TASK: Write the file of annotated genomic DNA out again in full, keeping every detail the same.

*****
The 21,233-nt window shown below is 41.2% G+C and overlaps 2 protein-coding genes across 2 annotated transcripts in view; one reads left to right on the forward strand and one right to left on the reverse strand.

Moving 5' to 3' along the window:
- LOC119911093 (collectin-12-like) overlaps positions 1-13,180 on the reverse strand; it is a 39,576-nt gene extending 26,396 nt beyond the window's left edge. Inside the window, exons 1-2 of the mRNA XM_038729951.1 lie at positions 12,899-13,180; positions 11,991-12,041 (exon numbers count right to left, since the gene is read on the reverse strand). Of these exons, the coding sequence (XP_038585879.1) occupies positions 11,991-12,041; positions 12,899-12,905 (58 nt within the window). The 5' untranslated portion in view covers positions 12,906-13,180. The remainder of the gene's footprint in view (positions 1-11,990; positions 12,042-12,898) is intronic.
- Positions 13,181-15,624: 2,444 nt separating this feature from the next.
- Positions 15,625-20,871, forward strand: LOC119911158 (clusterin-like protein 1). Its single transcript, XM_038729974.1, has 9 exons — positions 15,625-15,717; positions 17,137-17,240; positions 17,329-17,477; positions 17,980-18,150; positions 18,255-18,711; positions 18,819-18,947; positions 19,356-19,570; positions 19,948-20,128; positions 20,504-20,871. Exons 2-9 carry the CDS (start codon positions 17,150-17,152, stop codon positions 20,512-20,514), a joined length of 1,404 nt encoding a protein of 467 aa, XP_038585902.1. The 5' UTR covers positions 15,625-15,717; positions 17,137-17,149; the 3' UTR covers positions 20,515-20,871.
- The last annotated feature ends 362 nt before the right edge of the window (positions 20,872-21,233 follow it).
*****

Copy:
The 21,233-nt window shown below is 41.2% G+C and overlaps 2 protein-coding genes across 2 annotated transcripts in view; one reads left to right on the forward strand and one right to left on the reverse strand.

Moving 5' to 3' along the window:
- LOC119911093 (collectin-12-like) overlaps positions 1-13,180 on the reverse strand; it is a 39,576-nt gene extending 26,396 nt beyond the window's left edge. Inside the window, exons 1-2 of the mRNA XM_038729951.1 lie at positions 12,899-13,180; positions 11,991-12,041 (exon numbers count right to left, since the gene is read on the reverse strand). Of these exons, the coding sequence (XP_038585879.1) occupies positions 11,991-12,041; positions 12,899-12,905 (58 nt within the window). The 5' untranslated portion in view covers positions 12,906-13,180. The remainder of the gene's footprint in view (positions 1-11,990; positions 12,042-12,898) is intronic.
- Positions 13,181-15,624: 2,444 nt separating this feature from the next.
- Positions 15,625-20,871, forward strand: LOC119911158 (clusterin-like protein 1). Its single transcript, XM_038729974.1, has 9 exons — positions 15,625-15,717; positions 17,137-17,240; positions 17,329-17,477; positions 17,980-18,150; positions 18,255-18,711; positions 18,819-18,947; positions 19,356-19,570; positions 19,948-20,128; positions 20,504-20,871. Exons 2-9 carry the CDS (start codon positions 17,150-17,152, stop codon positions 20,512-20,514), a joined length of 1,404 nt encoding a protein of 467 aa, XP_038585902.1. The 5' UTR covers positions 15,625-15,717; positions 17,137-17,149; the 3' UTR covers positions 20,515-20,871.
- The last annotated feature ends 362 nt before the right edge of the window (positions 20,872-21,233 follow it).